Penn Commencement 2016
May 24, 2016, Volume 62, No. 35
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Related: The Stories We Tell, given by Lin-Manuel Miranda, composer, writer and performing artist; Pulitizer, Grammy, Tony and MacArthur award recipient.
Making Ideas Truly Come Alive
As Provost, I have the honor of introducing our speaker.
Now, unlike him, I don’t rhyme a lot.
But distinguished guests, like it or not, now’s the time for me to take my shot—
to show these graduates what I’ve got and to explain, Mr. Miranda,
why you’re about to take my spot.
He grew up in the Bronx neighborhood of Inwood.
An immigrant’s son, whose father had come
from Puerto Rico to the Big Apple.
He came north to grapple;
to seek a better life for himself, and for his people; advising Mayor Koch on making things equal.
Mr. Miranda knows the founding fathers,
but he never bothered with Benjamin Franklin.
You see, Quakers, he didn’t go to Penn.
His alma mater? That great school, Wesleyan.
When he got there, he picked up a pen,
and out of nowhere the show tunes came to him.
He founded a group—a comedy troupe:
the Freestyle Love Supreme.
He wrote and directed, unaffected by rejection,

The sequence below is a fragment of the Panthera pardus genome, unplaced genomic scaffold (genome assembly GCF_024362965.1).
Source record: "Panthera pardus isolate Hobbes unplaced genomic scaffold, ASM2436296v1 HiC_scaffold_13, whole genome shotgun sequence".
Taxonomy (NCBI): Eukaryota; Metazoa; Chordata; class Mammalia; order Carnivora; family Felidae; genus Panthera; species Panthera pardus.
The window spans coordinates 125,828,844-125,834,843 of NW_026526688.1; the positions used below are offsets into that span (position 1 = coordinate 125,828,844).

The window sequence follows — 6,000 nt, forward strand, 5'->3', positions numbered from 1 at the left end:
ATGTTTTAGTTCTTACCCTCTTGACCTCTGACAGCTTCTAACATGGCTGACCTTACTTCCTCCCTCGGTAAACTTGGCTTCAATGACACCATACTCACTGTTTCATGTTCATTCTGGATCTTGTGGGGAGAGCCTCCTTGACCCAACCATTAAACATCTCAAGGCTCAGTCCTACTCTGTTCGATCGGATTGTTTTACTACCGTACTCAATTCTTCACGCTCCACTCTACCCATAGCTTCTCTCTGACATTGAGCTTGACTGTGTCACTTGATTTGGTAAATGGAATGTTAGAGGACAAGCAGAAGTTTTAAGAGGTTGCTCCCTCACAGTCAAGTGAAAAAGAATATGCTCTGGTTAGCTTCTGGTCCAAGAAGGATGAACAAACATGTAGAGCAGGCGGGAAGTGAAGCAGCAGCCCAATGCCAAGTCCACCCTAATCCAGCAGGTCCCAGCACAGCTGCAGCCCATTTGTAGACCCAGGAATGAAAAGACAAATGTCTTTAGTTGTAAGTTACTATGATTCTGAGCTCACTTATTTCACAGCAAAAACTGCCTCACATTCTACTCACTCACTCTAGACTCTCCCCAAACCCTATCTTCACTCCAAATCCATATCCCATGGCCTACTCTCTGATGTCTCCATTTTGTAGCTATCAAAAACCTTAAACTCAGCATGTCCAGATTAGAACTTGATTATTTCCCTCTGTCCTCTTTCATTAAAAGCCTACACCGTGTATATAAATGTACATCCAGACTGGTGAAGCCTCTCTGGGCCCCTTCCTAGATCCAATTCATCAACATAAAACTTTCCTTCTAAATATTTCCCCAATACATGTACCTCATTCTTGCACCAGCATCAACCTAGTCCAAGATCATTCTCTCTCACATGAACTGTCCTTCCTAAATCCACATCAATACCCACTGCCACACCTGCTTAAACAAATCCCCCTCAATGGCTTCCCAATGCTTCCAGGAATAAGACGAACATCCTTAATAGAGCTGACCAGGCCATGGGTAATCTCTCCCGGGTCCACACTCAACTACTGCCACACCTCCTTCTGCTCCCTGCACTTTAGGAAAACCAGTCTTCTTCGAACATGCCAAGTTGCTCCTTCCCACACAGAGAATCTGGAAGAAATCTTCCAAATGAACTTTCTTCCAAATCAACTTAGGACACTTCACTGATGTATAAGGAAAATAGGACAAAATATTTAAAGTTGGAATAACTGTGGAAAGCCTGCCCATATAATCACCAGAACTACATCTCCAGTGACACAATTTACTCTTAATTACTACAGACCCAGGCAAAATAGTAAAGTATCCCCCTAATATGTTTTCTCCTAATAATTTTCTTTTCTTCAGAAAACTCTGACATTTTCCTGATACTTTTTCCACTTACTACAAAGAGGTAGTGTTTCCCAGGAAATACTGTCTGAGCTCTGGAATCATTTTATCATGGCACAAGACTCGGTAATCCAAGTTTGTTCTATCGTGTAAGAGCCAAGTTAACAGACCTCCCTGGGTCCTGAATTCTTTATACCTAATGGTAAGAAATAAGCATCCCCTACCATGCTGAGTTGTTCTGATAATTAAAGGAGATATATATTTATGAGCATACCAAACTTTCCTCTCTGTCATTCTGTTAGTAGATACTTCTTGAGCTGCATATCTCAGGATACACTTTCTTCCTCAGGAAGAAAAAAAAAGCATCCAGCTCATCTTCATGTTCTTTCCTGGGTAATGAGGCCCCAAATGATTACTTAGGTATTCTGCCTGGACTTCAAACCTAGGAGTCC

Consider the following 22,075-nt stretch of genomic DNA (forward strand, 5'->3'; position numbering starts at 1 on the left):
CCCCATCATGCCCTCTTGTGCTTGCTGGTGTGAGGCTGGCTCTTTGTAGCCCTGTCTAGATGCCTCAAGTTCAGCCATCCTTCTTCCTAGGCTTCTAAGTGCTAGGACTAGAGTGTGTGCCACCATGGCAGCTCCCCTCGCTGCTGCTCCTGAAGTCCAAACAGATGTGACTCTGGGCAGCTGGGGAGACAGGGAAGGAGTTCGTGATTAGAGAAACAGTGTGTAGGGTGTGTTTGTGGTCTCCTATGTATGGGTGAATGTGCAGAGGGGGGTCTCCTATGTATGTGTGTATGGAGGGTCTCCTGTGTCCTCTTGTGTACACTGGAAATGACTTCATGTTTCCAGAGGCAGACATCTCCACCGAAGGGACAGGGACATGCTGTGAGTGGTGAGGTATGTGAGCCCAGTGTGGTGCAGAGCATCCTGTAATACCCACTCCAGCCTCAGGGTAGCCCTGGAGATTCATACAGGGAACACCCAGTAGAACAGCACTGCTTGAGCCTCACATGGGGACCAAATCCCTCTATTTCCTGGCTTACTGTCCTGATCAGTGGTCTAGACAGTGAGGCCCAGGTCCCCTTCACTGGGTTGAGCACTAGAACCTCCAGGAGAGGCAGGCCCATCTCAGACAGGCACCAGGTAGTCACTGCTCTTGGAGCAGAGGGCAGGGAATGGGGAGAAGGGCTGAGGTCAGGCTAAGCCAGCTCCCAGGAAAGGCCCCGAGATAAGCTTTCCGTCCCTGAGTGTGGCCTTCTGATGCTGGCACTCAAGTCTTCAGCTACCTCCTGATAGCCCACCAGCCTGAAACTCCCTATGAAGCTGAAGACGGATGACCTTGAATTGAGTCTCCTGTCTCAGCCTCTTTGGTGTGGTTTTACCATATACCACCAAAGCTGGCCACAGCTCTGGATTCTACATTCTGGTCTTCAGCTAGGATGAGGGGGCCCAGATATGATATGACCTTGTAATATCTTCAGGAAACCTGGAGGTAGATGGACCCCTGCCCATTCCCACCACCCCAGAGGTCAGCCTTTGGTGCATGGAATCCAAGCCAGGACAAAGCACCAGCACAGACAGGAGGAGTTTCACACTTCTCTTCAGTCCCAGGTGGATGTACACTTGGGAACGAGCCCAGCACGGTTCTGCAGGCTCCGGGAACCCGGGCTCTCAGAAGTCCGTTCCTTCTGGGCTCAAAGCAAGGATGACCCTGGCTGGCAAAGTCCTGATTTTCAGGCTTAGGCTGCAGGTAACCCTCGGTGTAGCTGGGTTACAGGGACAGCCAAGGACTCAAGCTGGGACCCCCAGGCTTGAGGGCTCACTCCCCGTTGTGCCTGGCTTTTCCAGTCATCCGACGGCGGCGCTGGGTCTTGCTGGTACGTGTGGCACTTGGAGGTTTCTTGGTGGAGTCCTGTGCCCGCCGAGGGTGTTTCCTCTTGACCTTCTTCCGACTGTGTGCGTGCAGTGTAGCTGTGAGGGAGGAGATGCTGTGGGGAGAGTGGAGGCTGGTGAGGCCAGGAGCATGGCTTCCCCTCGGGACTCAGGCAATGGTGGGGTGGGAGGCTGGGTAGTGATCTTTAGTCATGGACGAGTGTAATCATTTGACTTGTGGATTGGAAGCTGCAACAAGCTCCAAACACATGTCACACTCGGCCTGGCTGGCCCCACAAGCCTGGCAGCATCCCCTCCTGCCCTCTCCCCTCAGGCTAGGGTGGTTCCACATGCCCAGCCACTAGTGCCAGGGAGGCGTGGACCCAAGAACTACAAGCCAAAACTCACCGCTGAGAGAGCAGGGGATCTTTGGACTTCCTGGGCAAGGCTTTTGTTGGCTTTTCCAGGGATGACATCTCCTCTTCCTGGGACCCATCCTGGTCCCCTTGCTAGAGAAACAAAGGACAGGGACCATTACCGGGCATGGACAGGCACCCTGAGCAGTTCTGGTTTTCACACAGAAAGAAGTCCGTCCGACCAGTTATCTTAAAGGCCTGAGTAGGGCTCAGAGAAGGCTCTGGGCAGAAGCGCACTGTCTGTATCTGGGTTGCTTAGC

and after four years elected to follow his dream.
That dream was to write and create
stories to demonstrate both love and hate:
People who tried to advocate
for those society dominates,
and how our fate can fluctuate,
forcing us to recalibrate
the people who make this country great.
Now, our honored guest knows that Broadway shows
can open then close if the critics oppose.
The audience slows. You see empty rows,
and soon the petal falls off that particular rose.
But he took flight with In the Heights.
The ticket lines snaked out of sight.
And by all rights those Broadway lights
burned so bright each and every night.
Then, Mr. Miranda got a call from a Ms. Tony
saying something about some big ceremony.
Ms. Tony said you should make room on a shelf.
Four gold trophies: three for your show, and one for yourself.
A rapid ascent: this was not his intent.
But why lament? It paid the rent.
Yet, Mr. Miranda was still not content.
A quick look at a book and then he was hooked.
An incredible life that had been overlooked.
It was Ron Chernow’s story of guts and glory:
a man with a quill, whose grill is still on the ten dollar bill!
This was a fatherless man from the lowest station
who went from poverty to help found a nation.
An immigrant and striver, a man with drive.
A founder’s tale that had to be told
in a way that spoke to both young and old.
This was a hero of the American sort:
a Caribbean import, a life that was cut short;
a man who wrote, and spoke, and dueled by the gun.
A man who went by Hamilton.
Well, that show is still on the rise, let me emphasize;
and allow me to publicize: Hello Mr. Pulitzer Prize!
You know the rest, and you know our guest.
He is truly blessed with what educators try to do best:
They open our eyes;
they help us realize;
make ideas truly come alive.
Graduates and guests, that’s enough propaganda.
Put your hands together for Lin-Manuel Miranda.